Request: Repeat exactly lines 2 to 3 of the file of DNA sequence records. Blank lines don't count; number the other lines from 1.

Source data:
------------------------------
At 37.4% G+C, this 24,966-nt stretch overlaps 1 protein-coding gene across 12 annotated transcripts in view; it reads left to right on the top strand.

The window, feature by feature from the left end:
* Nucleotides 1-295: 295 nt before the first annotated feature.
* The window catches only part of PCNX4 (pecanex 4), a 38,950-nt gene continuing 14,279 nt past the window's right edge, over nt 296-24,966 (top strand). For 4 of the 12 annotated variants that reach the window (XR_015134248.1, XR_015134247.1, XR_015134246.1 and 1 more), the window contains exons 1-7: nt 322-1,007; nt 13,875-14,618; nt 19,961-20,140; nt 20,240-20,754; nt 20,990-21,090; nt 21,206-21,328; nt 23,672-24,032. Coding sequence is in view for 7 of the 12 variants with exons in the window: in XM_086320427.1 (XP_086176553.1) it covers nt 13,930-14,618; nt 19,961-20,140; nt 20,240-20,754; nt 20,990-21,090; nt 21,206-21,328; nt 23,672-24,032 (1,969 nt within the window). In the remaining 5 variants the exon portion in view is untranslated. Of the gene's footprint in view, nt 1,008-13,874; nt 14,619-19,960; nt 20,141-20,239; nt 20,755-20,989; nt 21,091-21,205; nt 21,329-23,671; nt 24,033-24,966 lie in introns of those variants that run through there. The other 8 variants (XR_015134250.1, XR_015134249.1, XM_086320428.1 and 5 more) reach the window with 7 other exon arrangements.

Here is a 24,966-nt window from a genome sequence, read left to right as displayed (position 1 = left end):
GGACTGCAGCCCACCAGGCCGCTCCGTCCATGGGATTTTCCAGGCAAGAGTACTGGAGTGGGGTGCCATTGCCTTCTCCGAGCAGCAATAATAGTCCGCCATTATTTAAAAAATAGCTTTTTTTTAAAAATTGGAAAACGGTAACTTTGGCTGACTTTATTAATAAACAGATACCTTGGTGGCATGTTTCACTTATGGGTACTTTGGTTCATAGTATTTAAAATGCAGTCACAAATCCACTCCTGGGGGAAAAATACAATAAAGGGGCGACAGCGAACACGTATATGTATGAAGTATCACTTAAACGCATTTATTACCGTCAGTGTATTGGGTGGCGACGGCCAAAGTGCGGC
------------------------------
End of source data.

The window, feature by feature from the left end:
* Nucleotides 1-295: 295 nt before the first annotated feature.